Lincoln’s Election, Southern Secession: 1860 to April 1861


Who were the leading contenders for the Democratic nomination?

James C. Buchanan, the sitting president, was so unpopular he did not even make an attempt to secure his party’s nomination. John C. Breckinridge (1821–1875), of Kentucky, the sitting vice president, announced his candidacy, as did Stephen A. Douglas. When the Democratic party convened in Charleston, South Carolina, it was apparent that the party had split into two sections: Northern and Southern Democrats. The last thing that Northern Democrats wanted was another “dough-faced” Democrat who would be perceived as too favorable to the South; the last thing that Southern Democrats would accept was a Northern candidate perceived as too responsive to the calls for abolition.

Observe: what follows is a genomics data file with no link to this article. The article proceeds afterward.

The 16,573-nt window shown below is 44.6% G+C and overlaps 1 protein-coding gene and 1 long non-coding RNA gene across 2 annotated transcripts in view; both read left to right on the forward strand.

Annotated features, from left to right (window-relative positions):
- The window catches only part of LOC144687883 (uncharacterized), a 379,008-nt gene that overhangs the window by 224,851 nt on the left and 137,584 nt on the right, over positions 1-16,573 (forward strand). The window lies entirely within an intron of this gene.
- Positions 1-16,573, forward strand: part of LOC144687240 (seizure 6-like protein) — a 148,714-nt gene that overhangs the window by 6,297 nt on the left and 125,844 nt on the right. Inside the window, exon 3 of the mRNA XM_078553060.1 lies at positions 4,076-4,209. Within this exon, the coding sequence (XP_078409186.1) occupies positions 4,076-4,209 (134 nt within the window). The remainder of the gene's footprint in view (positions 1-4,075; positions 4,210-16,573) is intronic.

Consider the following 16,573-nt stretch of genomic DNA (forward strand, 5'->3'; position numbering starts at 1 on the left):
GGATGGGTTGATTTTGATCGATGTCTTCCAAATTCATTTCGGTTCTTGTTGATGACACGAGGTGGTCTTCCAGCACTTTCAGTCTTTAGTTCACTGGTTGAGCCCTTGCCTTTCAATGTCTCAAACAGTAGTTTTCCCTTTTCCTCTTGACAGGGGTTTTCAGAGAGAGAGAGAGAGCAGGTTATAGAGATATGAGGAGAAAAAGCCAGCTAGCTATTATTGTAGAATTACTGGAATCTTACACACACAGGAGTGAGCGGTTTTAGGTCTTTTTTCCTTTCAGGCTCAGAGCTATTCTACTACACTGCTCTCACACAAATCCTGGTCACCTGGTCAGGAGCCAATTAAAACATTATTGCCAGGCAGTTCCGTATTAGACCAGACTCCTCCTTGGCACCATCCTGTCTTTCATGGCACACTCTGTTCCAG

After days of bickering, the convention ended. The Northern Democrats reconvened in Baltimore a few weeks later and eventually nominated Stephen A. Douglas of Illinois. The Southern Democrats nominated John C. Breckinridge. Anyone who paid careful attention could see that the road toward a Republican victory in November was being paved. The trick was to avoid any of the major potholes that might emerge.


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